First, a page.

Sensitivity assays

Sedaxane sensitivity was determined using a fungicide/PDA dilution assay in 16·2 mm well diameter, 24-well tissue culture plates. Isolates selected for the sensitivity assay included all AGs detected from Poland, Germany, France and the UK (= 105). Rhizoctonia cerealis isolate Rc196-47 was included in these assays as a reference because the excellent activity of sedaxane against R. cerealis is well known. The fungicide concentrations were graded logarithmically by a factor of three in order to obtain an accurate complete dose–response reaction and EC50 evaluation. The test concentrations were prepared by diluting appropriate volumes of a stock solution of sedaxane in sterile demineralized water. Pure PDA representing the untreated control and seven fungicide-amended PDA solutions (10 μL fungicide solution added to 1 mL PDA for each well resulting in effective concentrations of 0·003, 0·01, 0·03, 0·1, 0·3, 1·0 and 3·0 mg L−1 active ingredient) were then transferred into the 24-well plates. Each well was inoculated with an agar plug. The tissue culture plates were put into plastic bags to reduce evaporation, and incubated at 18°C in darkness. Growth was assessed visually 48 h after inoculation in relation to the untreated control (100% growth). EC50 values (concentration at which growth was inhibited by 50% relative to the untreated control) were calculated for each isolate by probit analysis (Weber, 1980).

Statistical analysis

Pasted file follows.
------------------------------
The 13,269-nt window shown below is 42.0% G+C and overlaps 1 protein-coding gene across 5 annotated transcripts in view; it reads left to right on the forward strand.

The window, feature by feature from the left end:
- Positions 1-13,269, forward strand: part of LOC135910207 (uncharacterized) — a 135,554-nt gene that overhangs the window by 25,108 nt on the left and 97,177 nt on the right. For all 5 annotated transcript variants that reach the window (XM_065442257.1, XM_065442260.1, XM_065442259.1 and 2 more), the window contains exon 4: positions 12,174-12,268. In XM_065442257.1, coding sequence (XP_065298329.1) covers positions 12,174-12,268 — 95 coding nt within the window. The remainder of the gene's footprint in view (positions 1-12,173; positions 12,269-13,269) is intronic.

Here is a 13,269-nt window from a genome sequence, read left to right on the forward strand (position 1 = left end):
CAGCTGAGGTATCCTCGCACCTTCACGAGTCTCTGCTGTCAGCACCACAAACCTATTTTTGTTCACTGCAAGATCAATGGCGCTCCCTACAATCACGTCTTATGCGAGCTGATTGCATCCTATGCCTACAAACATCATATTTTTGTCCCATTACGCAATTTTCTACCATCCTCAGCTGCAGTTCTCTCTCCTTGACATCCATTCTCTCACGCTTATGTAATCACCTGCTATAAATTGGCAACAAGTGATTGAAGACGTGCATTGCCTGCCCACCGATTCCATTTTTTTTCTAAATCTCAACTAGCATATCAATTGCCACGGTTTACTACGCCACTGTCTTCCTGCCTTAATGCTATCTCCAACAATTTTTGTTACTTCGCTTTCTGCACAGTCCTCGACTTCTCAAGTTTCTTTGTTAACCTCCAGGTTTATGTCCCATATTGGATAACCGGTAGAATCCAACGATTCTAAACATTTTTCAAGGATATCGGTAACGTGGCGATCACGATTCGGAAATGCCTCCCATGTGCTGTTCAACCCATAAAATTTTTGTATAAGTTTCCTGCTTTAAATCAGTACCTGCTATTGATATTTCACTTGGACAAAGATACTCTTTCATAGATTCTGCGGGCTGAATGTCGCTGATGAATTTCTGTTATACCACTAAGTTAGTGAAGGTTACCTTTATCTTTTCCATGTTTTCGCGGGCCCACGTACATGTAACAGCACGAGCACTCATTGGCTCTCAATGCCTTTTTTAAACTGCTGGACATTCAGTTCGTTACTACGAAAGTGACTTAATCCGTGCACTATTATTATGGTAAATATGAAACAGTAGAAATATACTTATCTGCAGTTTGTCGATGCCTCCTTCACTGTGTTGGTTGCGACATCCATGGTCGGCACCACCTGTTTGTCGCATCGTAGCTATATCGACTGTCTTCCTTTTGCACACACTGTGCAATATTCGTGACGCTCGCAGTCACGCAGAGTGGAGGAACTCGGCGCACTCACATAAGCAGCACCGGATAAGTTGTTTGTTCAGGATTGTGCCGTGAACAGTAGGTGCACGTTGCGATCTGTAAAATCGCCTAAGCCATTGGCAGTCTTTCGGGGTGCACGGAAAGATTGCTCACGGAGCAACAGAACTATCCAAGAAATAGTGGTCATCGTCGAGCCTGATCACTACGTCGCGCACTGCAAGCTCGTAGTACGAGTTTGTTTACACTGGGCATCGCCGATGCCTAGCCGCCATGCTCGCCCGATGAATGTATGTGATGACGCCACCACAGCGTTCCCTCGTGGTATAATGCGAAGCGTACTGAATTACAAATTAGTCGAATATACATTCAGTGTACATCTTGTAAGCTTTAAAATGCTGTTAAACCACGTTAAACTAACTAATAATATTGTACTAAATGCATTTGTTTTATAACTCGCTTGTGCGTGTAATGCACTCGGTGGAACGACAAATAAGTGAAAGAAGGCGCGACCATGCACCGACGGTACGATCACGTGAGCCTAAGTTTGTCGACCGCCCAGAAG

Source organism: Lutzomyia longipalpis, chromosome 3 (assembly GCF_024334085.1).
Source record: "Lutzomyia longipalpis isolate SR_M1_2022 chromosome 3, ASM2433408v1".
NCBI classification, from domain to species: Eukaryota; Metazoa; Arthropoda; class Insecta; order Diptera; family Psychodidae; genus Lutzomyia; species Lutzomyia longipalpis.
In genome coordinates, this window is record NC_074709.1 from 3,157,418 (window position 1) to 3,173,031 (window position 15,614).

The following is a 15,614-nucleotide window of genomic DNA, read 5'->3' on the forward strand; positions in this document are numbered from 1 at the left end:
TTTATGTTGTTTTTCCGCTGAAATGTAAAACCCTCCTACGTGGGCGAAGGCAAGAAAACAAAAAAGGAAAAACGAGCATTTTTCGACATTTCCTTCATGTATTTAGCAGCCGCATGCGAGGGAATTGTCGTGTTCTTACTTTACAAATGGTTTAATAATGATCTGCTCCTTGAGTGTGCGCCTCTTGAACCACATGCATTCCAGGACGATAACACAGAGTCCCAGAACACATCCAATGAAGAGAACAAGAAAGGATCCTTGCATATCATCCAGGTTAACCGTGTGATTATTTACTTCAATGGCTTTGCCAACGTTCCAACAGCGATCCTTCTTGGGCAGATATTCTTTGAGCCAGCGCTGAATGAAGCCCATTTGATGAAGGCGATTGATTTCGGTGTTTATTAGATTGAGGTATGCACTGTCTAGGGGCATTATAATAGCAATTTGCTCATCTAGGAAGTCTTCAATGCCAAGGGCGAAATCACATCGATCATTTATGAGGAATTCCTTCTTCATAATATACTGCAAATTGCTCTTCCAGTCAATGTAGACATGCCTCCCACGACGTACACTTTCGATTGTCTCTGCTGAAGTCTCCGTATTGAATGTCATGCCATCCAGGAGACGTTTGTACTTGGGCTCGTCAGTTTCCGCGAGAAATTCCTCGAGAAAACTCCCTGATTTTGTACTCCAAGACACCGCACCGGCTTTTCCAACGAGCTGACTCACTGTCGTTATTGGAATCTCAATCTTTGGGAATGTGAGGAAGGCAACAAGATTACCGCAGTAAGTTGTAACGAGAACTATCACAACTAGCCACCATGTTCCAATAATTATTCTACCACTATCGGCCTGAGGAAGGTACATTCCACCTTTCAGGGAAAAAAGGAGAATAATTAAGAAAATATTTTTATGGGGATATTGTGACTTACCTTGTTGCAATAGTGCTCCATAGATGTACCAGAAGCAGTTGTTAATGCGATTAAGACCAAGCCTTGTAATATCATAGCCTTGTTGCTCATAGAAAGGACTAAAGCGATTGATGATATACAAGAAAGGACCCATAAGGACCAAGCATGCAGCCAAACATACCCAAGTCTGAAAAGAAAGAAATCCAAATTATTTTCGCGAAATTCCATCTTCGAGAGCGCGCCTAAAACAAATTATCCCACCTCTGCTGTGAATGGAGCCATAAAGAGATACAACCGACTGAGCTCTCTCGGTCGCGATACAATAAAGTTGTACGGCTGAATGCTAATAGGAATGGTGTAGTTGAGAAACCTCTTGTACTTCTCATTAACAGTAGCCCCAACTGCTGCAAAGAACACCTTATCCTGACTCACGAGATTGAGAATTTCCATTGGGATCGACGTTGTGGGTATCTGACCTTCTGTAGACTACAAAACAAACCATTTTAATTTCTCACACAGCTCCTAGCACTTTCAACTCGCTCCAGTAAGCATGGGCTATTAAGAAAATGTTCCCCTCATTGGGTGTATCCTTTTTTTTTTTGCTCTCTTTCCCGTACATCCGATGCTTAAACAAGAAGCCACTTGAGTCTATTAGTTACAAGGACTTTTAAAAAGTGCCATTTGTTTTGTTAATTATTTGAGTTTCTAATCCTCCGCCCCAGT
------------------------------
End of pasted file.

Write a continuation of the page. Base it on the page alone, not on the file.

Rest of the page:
The statistical software package jmp v. 8.0.2 (SAS Institute Inc.) was used for all analyses. Pearsons χ2 test of independence was applied on the contingency table to determine if categorical variables such as soil class, previous or current crop, date of sampling or sampling location had an effect on the number of isolates or the AGs detected. Cases with less than five expected values had to be excluded for statistical reliability.

anova using GLIMMIX procedure (sas v. 9.3; SAS Institute Inc.) considering multinomial distribution and cumulative logit link function was used to analyse differences in virulence.

The differences in response of the variables were analysed by comparing the frequency of the distribution in the classes. For the analysis of the crop effect, categories with < 3 isolates were excluded.

One-way anova on EC50 was used to analyse the differences between AGs in their sensitivity towards sedaxane. A t-test at α = 0·05 level was applied to determine if there was a difference in sensitivity towards sedaxane between the binucleate and multinucleate anastomosis groups.

Results

  1. Top of page
  2. Abstract
  3. Introduction
  4. Materials and methods
  5. Results
  6. Discussion
  7. Acknowledgements
  8. References

Prevalence of Rhizoctonia spp. in Europe

Rhizoctonia isolates were obtained from 68% of the 282 locations sampled. More than four isolates were obtained from 25% of the locations, 3–4 isolates from 20% and 1–2 isolates from 24% of the locations (Table 1). Most (70%) of the isolates analysed were identified as R. solani. Binucleate Rhizoctonia spp. were identified in 22% of the samples analysed. For 8% of the samples, the AG could not be determined.

Table 1. Percentage of soil samples from which Rhizoctonia solani was isolated, as well as the number of isolates obtained per location, listed by country
Sample originNo. of soil samplesNo. samples with R. solani detectionPercentage of soil samples with
1–2 isolates3–4 isolates>4 isolates
Germany6558231817
France3964182126
United Kingdom6063636363
Poland9382828282
Spain967676767
Italy36703333
Hungary757291414
Czech Republic4100252550
Total number28268242025